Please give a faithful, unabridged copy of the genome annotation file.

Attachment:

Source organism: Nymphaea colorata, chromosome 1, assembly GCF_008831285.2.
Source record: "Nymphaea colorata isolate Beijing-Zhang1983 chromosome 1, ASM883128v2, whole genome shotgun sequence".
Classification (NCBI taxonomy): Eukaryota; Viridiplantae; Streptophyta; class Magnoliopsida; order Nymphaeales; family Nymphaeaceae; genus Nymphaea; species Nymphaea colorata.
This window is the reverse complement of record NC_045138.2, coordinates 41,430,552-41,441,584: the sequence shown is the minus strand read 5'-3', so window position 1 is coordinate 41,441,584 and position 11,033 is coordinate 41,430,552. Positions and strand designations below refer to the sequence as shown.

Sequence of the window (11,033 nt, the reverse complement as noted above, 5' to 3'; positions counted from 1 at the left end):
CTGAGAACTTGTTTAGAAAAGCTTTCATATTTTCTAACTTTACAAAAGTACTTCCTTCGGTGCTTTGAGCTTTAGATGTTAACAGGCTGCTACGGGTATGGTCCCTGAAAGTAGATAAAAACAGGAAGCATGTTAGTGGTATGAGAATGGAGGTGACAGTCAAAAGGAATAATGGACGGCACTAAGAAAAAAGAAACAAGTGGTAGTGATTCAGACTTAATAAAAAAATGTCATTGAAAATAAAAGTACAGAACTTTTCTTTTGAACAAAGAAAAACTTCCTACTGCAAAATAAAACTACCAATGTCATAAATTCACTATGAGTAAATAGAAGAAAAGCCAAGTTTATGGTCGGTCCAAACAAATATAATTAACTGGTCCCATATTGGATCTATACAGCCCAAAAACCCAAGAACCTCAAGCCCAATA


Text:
Source organism: Nymphaea colorata, chromosome 1, assembly GCF_008831285.2.
Source record: "Nymphaea colorata isolate Beijing-Zhang1983 chromosome 1, ASM883128v2, whole genome shotgun sequence".
Classification (NCBI taxonomy): Eukaryota; Viridiplantae; Streptophyta; class Magnoliopsida; order Nymphaeales; family Nymphaeaceae; genus Nymphaea; species Nymphaea colorata.
This window is the reverse complement of record NC_045138.2, coordinates 41,430,552-41,441,584: the sequence shown is the minus strand read 5'-3', so window position 1 is coordinate 41,441,584 and position 11,033 is coordinate 41,430,552. Positions and strand designations below refer to the sequence as shown.

Sequence of the window (11,033 nt, the reverse complement as noted above, 5' to 3'; positions counted from 1 at the left end):
CTGAGAACTTGTTTAGAAAAGCTTTCATATTTTCTAACTTTACAAAAGTACTTCCTTCGGTGCTTTGAGCTTTAGATGTTAACAGGCTGCTACGGGTATGGTCCCTGAAAGTAGATAAAAACAGGAAGCATGTTAGTGGTATGAGAATGGAGGTGACAGTCAAAAGGAATAATGGACGGCACTAAGAAAAAAGAAACAAGTGGTAGTGATTCAGACTTAATAAAAAAATGTCATTGAAAATAAAAGTACAGAACTTTTCTTTTGAACAAAGAAAAACTTCCTACTGCAAAATAAAACTACCAATGTCATAAATTCACTATGAGTAAATAGAAGAAAAGCCAAGTTTATGGTCGGTCCAAACAAATATAATTAACTGGTCCCATATTGGATCTATACAGCCCAAAAACCCAAGAACCTCAAGCCCAATA